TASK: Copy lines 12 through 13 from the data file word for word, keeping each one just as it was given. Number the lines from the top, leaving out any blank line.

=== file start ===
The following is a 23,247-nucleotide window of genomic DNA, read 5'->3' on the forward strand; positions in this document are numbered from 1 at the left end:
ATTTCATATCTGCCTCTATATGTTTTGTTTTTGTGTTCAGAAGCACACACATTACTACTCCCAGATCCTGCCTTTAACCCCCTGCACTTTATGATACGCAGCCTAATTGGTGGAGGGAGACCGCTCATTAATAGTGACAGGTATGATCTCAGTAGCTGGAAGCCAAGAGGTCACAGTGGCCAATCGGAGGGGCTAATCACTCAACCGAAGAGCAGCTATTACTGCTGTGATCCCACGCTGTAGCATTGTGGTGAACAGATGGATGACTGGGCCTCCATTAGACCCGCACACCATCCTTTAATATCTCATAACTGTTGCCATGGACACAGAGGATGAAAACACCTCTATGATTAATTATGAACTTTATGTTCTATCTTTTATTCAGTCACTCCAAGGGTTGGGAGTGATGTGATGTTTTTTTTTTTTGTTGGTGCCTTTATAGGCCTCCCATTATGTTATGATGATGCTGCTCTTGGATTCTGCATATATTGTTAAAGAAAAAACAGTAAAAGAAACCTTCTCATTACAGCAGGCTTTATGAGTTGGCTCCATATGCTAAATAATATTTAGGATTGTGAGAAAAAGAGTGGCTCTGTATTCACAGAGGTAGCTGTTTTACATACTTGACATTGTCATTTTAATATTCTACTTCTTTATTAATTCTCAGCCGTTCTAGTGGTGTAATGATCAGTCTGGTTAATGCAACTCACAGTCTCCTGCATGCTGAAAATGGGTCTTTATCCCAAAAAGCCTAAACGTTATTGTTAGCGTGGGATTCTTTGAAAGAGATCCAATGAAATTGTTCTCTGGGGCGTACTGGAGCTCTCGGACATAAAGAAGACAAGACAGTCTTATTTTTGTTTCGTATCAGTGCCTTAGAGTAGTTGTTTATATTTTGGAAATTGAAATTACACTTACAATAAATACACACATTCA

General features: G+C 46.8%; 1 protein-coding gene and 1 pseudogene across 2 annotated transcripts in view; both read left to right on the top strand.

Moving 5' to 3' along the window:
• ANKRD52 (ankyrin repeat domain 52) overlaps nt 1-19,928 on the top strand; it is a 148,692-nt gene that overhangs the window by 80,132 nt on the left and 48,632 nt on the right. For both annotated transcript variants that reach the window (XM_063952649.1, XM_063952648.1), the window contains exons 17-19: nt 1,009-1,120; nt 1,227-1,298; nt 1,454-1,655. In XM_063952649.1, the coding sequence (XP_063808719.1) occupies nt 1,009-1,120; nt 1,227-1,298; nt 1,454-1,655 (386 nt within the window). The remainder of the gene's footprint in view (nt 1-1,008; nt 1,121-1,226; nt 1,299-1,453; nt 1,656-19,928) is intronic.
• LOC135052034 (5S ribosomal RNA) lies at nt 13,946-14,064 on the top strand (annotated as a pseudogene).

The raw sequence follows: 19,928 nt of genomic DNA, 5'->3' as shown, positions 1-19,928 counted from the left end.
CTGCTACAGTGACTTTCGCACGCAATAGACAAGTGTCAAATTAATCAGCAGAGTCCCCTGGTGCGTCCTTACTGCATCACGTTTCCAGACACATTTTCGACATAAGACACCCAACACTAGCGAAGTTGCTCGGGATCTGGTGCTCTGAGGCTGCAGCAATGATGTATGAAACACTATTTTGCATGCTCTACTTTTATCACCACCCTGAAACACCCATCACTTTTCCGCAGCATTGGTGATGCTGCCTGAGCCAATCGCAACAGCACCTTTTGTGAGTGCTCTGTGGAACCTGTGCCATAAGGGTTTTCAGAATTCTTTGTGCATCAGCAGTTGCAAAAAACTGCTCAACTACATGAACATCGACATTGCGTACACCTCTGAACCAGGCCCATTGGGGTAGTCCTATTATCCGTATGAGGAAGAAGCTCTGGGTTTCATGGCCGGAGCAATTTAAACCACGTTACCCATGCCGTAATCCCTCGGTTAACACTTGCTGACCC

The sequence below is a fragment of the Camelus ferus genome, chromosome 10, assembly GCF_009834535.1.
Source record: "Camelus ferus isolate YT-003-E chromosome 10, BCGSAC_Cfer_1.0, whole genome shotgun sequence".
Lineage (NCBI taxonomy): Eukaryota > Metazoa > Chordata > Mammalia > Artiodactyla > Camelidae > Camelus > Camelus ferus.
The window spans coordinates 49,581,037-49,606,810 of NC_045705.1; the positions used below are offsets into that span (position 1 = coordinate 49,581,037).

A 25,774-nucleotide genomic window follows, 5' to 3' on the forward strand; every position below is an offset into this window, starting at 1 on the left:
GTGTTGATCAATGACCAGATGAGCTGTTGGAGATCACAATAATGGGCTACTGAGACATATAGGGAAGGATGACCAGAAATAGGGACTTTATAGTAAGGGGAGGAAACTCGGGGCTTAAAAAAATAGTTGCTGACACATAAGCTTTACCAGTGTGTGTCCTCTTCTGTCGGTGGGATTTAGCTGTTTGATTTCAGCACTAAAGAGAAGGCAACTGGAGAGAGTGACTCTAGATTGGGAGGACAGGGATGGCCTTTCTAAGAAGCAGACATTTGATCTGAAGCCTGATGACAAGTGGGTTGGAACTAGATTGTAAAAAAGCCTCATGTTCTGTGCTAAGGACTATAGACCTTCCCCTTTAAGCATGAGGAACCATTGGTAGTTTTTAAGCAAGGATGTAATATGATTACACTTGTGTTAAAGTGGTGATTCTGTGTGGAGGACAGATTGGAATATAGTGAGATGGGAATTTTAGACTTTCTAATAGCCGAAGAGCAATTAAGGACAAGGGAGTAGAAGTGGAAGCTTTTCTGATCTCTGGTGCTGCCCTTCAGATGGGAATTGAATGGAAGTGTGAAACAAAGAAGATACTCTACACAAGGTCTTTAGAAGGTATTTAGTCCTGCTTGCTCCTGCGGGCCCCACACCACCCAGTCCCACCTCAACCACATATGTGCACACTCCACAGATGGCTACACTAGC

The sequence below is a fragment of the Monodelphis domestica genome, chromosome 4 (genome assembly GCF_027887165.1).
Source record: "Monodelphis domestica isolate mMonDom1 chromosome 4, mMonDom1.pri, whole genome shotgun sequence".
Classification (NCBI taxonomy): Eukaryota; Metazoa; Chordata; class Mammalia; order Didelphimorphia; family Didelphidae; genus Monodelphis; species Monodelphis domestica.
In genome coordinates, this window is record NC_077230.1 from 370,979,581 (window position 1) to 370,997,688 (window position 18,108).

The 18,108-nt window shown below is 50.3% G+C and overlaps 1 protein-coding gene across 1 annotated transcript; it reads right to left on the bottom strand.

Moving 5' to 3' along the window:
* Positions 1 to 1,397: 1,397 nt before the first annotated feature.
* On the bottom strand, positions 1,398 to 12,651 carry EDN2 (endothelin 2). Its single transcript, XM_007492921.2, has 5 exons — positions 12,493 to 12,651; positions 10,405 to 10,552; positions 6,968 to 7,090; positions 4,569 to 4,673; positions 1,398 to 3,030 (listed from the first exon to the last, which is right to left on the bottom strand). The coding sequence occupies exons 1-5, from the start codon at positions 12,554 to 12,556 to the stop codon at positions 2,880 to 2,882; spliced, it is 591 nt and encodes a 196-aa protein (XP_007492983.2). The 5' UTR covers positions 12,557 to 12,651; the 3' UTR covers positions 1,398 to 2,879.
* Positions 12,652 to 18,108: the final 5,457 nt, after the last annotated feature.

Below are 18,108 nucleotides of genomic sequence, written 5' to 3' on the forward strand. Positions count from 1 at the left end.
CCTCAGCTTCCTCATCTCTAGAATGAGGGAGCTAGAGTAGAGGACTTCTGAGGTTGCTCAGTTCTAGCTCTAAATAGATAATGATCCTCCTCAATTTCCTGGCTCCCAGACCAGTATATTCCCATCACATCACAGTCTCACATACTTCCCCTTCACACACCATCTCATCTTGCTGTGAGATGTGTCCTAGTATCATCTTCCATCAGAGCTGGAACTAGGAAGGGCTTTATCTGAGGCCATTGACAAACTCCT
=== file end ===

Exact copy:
The window spans coordinates 49,581,037-49,606,810 of NC_045705.1; the positions used below are offsets into that span (position 1 = coordinate 49,581,037).

A 25,774-nucleotide genomic window follows, 5' to 3' on the forward strand; every position below is an offset into this window, starting at 1 on the left: